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Evolutionary entanglement of mobile genetic elements and host defence systems: guns for hire


All cellular life forms are afflicted by diverse genetic parasites, including viruses and other types of mobile genetic elements (MGEs), and have evolved multiple, diverse defence systems that protect them from MGE assault via different mechanisms. Here, we provide our perspectives on how recent evidence points to tight evolutionary connections between MGEs and defence systems that reach far beyond the proverbial arms race. Defence systems incur a fitness cost for the hosts; therefore, at least in prokaryotes, horizontal mobility of defence systems, mediated primarily by MGEs, is essential for their persistence. Moreover, defence systems themselves possess certain features of selfish elements. Common components of MGEs, such as site-specific nucleases, are ‘guns for hire’ that can also function as parts of defence mechanisms and are often shuttled between MGEs and defence systems. Thus, evolutionary and molecular factors converge to mould the multifaceted, inextricable connection between MGEs and anti-MGE defence systems.

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Fig. 1: Distribution of mobile genetic elements and defence systems in the virtual space bounded by the axes of selfishness and mobility.
Fig. 2: Competition between mobile genetic elements as a host defence strategy.
Fig. 3: Domestication of transposases and integrases for ‘natural genome engineering’.
Fig. 4: Guns for hire: shuttling of components between MGEs and cellular organisms.


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E.V.K. thanks U. Gophna (Tel Aviv University) and E. Westra (University of Exeter) for inspiring discussions. E.V.K., K.S.M. and Y.I.W. are supported by the Intramural Research Program funds of the US National Institutes of Health (US Department of Health and Human Services). M.K. was supported by the Agence Nationale de la Recherche (France) project ENVIRA (no. ANR-17-CE15-0005-01).

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E.V.K. and M.K. wrote the manuscript. All authors researched data for the article and contributed to discussion of the content and reviewing/editing of the manuscript before submission.

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Correspondence to Eugene V. Koonin or Mart Krupovic.

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Abortive infection systems

Toxin–antitoxin systems that abrogate virus infection by inducing cell dormancy or death.


Immune reaction to self (that is, components of the organism itself instead of components of mobile genetic elements). Autoimmunity stems from failure of self versus non-self discrimination mechanisms.


Prokaryotic adaptive immunity systems that create an immune memory bank by integrating fragments of foreign genomes into CRISPR arrays and use them to recognize and inactivate the cognate foreign nucleic acid.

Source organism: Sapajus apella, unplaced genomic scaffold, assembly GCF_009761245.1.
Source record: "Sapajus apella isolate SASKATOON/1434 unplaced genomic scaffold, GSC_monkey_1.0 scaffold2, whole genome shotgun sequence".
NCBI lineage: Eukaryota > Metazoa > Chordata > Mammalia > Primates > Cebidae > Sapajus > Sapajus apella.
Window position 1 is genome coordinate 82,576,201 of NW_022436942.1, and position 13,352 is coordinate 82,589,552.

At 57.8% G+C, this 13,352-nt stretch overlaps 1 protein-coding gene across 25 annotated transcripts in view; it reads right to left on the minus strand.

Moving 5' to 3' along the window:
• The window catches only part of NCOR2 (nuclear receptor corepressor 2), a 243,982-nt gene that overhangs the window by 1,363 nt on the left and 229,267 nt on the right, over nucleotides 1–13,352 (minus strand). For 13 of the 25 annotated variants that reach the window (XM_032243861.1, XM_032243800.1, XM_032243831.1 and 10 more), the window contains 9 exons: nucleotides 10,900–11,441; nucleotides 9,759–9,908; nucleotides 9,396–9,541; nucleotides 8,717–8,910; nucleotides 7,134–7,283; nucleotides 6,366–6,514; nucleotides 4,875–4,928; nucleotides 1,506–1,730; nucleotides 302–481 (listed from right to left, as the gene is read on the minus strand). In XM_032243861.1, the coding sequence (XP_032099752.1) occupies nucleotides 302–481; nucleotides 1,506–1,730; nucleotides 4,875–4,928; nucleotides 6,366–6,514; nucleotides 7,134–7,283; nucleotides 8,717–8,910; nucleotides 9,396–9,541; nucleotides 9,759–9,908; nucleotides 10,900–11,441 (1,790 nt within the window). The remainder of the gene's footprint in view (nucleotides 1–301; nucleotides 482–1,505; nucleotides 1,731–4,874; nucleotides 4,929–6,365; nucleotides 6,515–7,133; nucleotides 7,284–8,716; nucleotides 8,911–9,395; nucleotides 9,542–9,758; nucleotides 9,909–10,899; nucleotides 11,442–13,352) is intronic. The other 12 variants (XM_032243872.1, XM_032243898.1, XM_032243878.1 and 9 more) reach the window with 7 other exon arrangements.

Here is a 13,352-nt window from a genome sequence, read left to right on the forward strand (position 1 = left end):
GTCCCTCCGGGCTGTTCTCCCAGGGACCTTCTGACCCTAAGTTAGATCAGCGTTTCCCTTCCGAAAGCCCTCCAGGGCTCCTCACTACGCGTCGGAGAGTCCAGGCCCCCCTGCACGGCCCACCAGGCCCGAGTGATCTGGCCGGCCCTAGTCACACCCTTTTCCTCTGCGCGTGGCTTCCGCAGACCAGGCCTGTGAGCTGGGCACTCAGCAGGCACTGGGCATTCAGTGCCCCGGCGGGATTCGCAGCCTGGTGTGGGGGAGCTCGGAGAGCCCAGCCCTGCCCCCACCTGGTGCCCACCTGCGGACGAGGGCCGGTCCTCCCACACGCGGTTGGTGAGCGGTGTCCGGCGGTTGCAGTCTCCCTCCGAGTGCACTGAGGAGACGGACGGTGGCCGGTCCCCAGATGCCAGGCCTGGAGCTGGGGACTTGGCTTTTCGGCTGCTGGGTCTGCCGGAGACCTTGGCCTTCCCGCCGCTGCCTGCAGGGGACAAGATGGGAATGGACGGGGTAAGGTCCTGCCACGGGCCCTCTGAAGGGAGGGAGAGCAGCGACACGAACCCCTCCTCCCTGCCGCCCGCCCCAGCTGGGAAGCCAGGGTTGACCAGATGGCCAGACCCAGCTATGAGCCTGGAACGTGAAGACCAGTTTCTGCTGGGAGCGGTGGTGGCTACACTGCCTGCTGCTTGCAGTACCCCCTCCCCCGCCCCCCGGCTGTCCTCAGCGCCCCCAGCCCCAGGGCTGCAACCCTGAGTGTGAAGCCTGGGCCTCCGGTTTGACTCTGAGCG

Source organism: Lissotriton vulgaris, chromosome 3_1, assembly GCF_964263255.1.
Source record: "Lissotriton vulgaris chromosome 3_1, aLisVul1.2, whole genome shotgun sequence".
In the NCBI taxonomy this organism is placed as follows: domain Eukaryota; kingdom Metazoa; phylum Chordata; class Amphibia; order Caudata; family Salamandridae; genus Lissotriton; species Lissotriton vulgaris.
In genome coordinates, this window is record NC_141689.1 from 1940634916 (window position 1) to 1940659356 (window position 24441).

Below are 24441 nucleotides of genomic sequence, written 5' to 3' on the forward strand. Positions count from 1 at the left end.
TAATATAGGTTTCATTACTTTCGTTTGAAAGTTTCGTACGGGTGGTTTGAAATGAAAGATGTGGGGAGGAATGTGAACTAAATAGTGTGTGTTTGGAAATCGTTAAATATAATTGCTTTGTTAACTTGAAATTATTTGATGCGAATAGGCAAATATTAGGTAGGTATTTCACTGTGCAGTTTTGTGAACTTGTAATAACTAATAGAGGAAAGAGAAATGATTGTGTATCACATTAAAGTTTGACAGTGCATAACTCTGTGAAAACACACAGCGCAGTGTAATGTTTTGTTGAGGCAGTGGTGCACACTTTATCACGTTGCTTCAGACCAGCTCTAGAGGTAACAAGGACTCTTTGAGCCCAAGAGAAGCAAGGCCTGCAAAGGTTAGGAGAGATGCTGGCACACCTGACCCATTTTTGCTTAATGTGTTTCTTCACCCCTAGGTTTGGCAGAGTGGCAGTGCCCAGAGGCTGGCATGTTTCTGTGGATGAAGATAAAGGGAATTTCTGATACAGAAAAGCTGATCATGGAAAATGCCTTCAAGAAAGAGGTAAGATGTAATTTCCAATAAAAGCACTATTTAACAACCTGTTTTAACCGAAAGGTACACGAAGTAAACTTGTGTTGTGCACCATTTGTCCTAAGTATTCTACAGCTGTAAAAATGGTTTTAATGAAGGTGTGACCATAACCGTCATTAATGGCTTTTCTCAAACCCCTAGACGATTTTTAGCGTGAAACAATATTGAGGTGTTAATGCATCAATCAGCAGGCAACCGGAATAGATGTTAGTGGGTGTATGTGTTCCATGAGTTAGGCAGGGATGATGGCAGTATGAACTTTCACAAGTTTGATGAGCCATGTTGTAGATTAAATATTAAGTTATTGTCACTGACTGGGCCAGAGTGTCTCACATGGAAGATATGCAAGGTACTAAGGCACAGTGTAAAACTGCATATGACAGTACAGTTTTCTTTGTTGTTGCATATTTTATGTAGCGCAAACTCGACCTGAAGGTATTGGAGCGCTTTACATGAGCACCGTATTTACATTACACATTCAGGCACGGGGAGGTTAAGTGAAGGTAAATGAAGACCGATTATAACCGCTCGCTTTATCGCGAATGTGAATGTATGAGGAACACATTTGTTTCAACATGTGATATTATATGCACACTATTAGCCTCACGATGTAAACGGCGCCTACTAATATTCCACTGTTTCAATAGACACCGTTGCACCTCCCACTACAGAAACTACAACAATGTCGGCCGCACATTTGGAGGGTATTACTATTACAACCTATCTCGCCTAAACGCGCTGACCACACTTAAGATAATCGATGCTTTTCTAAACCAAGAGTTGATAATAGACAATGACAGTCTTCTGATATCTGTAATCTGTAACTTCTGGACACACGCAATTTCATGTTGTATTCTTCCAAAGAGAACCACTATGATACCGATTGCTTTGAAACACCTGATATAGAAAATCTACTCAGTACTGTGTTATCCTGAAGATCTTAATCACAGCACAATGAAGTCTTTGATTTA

Pertaining to exaptation, which is recruitment of a biological feature for a function that is different from the function it had been selected for.

Horizontal gene transfer

(HGT). Transfer of genes between organisms by any means other than vertical transmission from parents to offspring.

Integrative conjugative elements

(ICEs). A diverse class of mobile genetic elements present in numerous bacteria that are integrated into bacterial chromosomes and are inherited vertically but retain the capacity to excise and move horizontally by conjugation.

Lytic viruses

Viruses that, at the end of their reproduction cycle, lyse and kill the infected cell.

Mobile genetic elements

(MGEs). Genetic elements that are prone to changing locations within the same genome (e.g. transposons) or to horizontal transfer between host cells (e.g. viruses and plasmids). Many MGEs encompass genes mediating self-replication.

Restriction–modification systems

(RM systems). A variety of prokaryotic defence systems that contain distinct modification components (typically DNA methyltransferases) that modify and thus protect the self DNA, and restriction endonucleases that cleave unmodified, foreign DNA.

Temperate viruses

Viruses that integrate into the host genome, forming proviruses, but retain the capacity of induction followed by a lytic cycle.

Toxin–antitoxin modules

(TA modules). Genetic elements that consist of a toxin component (often a nuclease) and an antitoxin component that binds and transiently inactivates the toxin. When the antitoxin is inactivated, typically under stress, the toxin induces cell dormancy or death.

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Koonin, E.V., Makarova, K.S., Wolf, Y.I. et al. Evolutionary entanglement of mobile genetic elements and host defence systems: guns for hire. Nat Rev Genet 21, 119–131 (2020).

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